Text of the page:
The Changing Landscape of Luxury Retailing
"As a journalist covering the fashion beat for much of my career, I have observed a number of changes on the retail scene. First, it was the consolidation process followed by the bankruptcies with the department stores. Suddenly, out of nowhere, came companies like the Gap that started to rewrite fashion.
My first story about casual dressing was published in 1992 after a trip to Alcoa in Pittsburgh, the first company to change its dress code. It turns out the Chairman of Alcoa told employees that if they contributed to the United Way drive, they could wear jeans or whatever they wanted to work. This was so popular the company said 'Let's get rid of the dress code. No more suits.' IBM followed in 1995 and we began to see companies like Wallach's go out of business. Now, retailers like Brooks Brothers are trying to reinterpret business dressing. The suit is no longer a symbol of corporate authority; in fact the word's richest man goes to work in chinos and a plaid shirt! That's pretty revolutionary!
There are 6.5 million US households with an asset value of more than one million dollars, double the number a decade ago. One-third of them are between 18 and 39. Today, these millionaires are all over the place; they're eclectic, they don't act like rich people and the challenge is how to connect with them.
A whole generation of kids has grown up wearing small, medium and large size clothing. A lot of girls have been wearing athletic shoes and for the first time they wear high heals is when they go to their prom. This is a generation that has never been exposed to quality. Ralph Lauren and Tommy Hilfiger have done a great job of figuring out how to connect with consumers. Neither is a designer; they simply take classics, repackage them, and make it all look very appealing.
Celebrity marketing has become big business. Georgio Armani was one of the first to figure it out when he started with coach Pat Reilly over 15 years ago.
So, how do you tap into the wealthy customer? Every marketer is trying to figure this out and how to make them keep coming back for more. Cartier introduced a stainless steel watch for $2500., a lower price point than a lot of watches to attract young people who are not in the habit of spending money on jewelry. Rolls Royce introduced a smaller Bentley that sells for around $140,000., less than half the starting price of most Bentleys. Saks Fifth Avenue and Neiman Marcus are starting to break down a lot of those walls between the boutiques. Luxury marketers need to look for new places to advertise. Versace loved IN STYLE magazine and started to advertise there in 1996. Armani and Cartier are reaching a lot of affluent people who don't read fashion magazines through the pages of WIRED, INDUSTRY STANDARD and other non-traditional publications.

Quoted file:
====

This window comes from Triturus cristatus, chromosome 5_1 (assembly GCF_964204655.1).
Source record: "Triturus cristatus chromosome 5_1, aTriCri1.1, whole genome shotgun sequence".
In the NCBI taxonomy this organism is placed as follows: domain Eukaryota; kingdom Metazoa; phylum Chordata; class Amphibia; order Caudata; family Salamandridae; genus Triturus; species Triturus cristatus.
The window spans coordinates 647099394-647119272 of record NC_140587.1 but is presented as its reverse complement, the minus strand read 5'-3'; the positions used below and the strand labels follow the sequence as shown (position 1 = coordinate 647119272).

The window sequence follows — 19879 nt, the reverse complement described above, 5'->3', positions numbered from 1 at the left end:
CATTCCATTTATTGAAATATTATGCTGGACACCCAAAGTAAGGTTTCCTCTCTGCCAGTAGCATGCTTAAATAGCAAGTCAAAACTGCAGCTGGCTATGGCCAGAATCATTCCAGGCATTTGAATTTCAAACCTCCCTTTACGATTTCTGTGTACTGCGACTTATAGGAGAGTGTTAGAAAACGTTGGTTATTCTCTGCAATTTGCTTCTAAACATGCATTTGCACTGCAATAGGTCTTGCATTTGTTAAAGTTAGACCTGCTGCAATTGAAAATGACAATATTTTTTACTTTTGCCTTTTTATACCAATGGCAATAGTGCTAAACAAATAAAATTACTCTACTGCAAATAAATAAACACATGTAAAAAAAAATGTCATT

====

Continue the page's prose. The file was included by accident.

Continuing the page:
Branding is very important to this customer as people need something to go by and now, it is often the brand of the store. Young people are often reluctant to try new brands if they're not familiar with them as they aren't confident of their own tastes. Established brand names are opening up new opportunities in licensing. Sherwin Williams went after Ralph Lauren saying 'Do paint for us. We'll be able to charge $40 for it. We'll make it look great and it will give you a new outpost at the store.'
It costs a lot of money to establish a brand. For example, the Hilfiger organization and its licensees spend more than $70 million a year on advertising and many companies spend more than that."
(above comments by Teri Agins, Senior Special Writer for THE WALL STREET JOURNAL and author of the book "The End of Fashion" October 2000 during the Fall New York Tabletop Market at Forty One Madison)